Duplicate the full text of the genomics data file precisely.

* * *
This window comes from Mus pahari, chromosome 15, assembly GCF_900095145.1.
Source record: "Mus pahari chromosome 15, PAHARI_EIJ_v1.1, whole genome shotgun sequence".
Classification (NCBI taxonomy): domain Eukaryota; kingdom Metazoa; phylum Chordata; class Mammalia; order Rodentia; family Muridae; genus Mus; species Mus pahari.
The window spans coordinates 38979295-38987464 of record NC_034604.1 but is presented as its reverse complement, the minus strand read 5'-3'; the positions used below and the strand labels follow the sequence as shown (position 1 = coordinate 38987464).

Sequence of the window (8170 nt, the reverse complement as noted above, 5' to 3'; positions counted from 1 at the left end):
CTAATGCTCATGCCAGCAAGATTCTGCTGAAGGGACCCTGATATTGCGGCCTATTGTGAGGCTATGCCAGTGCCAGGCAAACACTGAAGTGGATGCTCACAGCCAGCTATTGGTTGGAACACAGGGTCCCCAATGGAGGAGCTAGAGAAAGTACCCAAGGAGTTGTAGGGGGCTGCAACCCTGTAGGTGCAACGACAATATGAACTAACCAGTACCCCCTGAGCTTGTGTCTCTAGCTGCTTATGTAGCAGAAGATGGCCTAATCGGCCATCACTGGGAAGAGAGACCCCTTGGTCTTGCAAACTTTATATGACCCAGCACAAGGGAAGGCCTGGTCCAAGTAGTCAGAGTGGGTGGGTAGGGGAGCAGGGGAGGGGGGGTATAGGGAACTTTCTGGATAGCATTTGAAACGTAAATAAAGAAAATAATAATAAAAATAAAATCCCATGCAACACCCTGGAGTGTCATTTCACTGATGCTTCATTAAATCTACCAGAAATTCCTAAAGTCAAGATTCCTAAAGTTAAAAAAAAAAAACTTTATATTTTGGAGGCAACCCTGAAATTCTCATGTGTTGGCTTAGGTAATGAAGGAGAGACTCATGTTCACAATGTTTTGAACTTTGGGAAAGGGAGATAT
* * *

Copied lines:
This window comes from Mus pahari, chromosome 15, assembly GCF_900095145.1.
Source record: "Mus pahari chromosome 15, PAHARI_EIJ_v1.1, whole genome shotgun sequence".
Classification (NCBI taxonomy): domain Eukaryota; kingdom Metazoa; phylum Chordata; class Mammalia; order Rodentia; family Muridae; genus Mus; species Mus pahari.
The window spans coordinates 38979295-38987464 of record NC_034604.1 but is presented as its reverse complement, the minus strand read 5'-3'; the positions used below and the strand labels follow the sequence as shown (position 1 = coordinate 38987464).

Sequence of the window (8170 nt, the reverse complement as noted above, 5' to 3'; positions counted from 1 at the left end):
CTAATGCTCATGCCAGCAAGATTCTGCTGAAGGGACCCTGATATTGCGGCCTATTGTGAGGCTATGCCAGTGCCAGGCAAACACTGAAGTGGATGCTCACAGCCAGCTATTGGTTGGAACACAGGGTCCCCAATGGAGGAGCTAGAGAAAGTACCCAAGGAGTTGTAGGGGGCTGCAACCCTGTAGGTGCAACGACAATATGAACTAACCAGTACCCCCTGAGCTTGTGTCTCTAGCTGCTTATGTAGCAGAAGATGGCCTAATCGGCCATCACTGGGAAGAGAGACCCCTTGGTCTTGCAAACTTTATATGACCCAGCACAAGGGAAGGCCTGGTCCAAGTAGTCAGAGTGGGTGGGTAGGGGAGCAGGGGAGGGGGGGTATAGGGAACTTTCTGGATAGCATTTGAAACGTAAATAAAGAAAATAATAATAAAAATAAAATCCCATGCAACACCCTGGAGTGTCATTTCACTGATGCTTCATTAAATCTACCAGAAATTCCTAAAGTCAAGATTCCTAAAGTTAAAAAAAAAAAACTTTATATTTTGGAGGCAACCCTGAAATTCTCATGTGTTGGCTTAGGTAATGAAGGAGAGACTCATGTTCACAATGTTTTGAACTTTGGGAAAGGGAGATAT